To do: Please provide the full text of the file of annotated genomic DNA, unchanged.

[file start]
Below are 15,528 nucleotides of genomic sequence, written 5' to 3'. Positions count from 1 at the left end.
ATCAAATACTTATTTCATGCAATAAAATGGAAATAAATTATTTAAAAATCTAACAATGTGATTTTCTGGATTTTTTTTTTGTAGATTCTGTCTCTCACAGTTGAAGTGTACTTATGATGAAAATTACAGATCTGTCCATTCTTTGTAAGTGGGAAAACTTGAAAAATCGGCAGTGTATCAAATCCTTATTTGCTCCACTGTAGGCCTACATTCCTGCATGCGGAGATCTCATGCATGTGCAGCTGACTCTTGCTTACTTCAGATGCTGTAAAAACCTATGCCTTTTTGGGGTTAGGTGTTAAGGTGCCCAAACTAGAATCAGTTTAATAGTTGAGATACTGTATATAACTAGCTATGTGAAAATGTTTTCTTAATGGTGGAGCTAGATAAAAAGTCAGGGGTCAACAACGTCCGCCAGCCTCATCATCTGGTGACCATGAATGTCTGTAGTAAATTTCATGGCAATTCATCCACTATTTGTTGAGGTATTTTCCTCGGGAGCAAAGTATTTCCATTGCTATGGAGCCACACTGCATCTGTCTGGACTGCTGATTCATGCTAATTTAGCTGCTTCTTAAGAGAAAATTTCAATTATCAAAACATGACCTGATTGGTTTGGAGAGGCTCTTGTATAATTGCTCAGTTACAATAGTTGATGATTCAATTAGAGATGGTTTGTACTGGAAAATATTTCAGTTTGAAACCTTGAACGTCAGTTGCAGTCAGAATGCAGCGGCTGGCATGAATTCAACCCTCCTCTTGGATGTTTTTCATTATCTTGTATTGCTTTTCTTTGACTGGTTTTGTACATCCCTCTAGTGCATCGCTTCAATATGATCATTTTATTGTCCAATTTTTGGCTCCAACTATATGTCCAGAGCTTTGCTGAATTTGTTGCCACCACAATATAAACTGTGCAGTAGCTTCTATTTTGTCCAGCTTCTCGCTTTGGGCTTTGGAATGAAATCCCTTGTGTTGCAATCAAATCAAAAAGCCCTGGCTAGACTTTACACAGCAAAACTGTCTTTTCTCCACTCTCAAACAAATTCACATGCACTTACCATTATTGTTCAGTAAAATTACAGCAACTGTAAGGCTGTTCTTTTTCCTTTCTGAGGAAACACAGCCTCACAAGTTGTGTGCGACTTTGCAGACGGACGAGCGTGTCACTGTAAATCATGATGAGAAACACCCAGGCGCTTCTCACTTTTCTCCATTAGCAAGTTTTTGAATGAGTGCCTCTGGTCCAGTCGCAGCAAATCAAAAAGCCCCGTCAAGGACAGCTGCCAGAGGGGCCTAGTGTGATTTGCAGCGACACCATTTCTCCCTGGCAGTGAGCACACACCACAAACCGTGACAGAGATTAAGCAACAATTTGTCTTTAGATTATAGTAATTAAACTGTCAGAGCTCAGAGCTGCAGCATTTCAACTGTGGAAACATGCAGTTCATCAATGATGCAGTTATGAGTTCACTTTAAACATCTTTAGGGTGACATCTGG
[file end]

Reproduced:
Below are 15,528 nucleotides of genomic sequence, written 5' to 3'. Positions count from 1 at the left end.
ATCAAATACTTATTTCATGCAATAAAATGGAAATAAATTATTTAAAAATCTAACAATGTGATTTTCTGGATTTTTTTTTTGTAGATTCTGTCTCTCACAGTTGAAGTGTACTTATGATGAAAATTACAGATCTGTCCATTCTTTGTAAGTGGGAAAACTTGAAAAATCGGCAGTGTATCAAATCCTTATTTGCTCCACTGTAGGCCTACATTCCTGCATGCGGAGATCTCATGCATGTGCAGCTGACTCTTGCTTACTTCAGATGCTGTAAAAACCTATGCCTTTTTGGGGTTAGGTGTTAAGGTGCCCAAACTAGAATCAGTTTAATAGTTGAGATACTGTATATAACTAGCTATGTGAAAATGTTTTCTTAATGGTGGAGCTAGATAAAAAGTCAGGGGTCAACAACGTCCGCCAGCCTCATCATCTGGTGACCATGAATGTCTGTAGTAAATTTCATGGCAATTCATCCACTATTTGTTGAGGTATTTTCCTCGGGAGCAAAGTATTTCCATTGCTATGGAGCCACACTGCATCTGTCTGGACTGCTGATTCATGCTAATTTAGCTGCTTCTTAAGAGAAAATTTCAATTATCAAAACATGACCTGATTGGTTTGGAGAGGCTCTTGTATAATTGCTCAGTTACAATAGTTGATGATTCAATTAGAGATGGTTTGTACTGGAAAATATTTCAGTTTGAAACCTTGAACGTCAGTTGCAGTCAGAATGCAGCGGCTGGCATGAATTCAACCCTCCTCTTGGATGTTTTTCATTATCTTGTATTGCTTTTCTTTGACTGGTTTTGTACATCCCTCTAGTGCATCGCTTCAATATGATCATTTTATTGTCCAATTTTTGGCTCCAACTATATGTCCAGAGCTTTGCTGAATTTGTTGCCACCACAATATAAACTGTGCAGTAGCTTCTATTTTGTCCAGCTTCTCGCTTTGGGCTTTGGAATGAAATCCCTTGTGTTGCAATCAAATCAAAAAGCCCTGGCTAGACTTTACACAGCAAAACTGTCTTTTCTCCACTCTCAAACAAATTCACATGCACTTACCATTATTGTTCAGTAAAATTACAGCAACTGTAAGGCTGTTCTTTTTCCTTTCTGAGGAAACACAGCCTCACAAGTTGTGTGCGACTTTGCAGACGGACGAGCGTGTCACTGTAAATCATGATGAGAAACACCCAGGCGCTTCTCACTTTTCTCCATTAGCAAGTTTTTGAATGAGTGCCTCTGGTCCAGTCGCAGCAAATCAAAAAGCCCCGTCAAGGACAGCTGCCAGAGGGGCCTAGTGTGATTTGCAGCGACACCATTTCTCCCTGGCAGTGAGCACACACCACAAACCGTGACAGAGATTAAGCAACAATTTGTCTTTAGATTATAGTAATTAAACTGTCAGAGCTCAGAGCTGCAGCATTTCAACTGTGGAAACATGCAGTTCATCAATGATGCAGTTATGAGTTCACTTTAAACATCTTTAGGGTGACATCTGG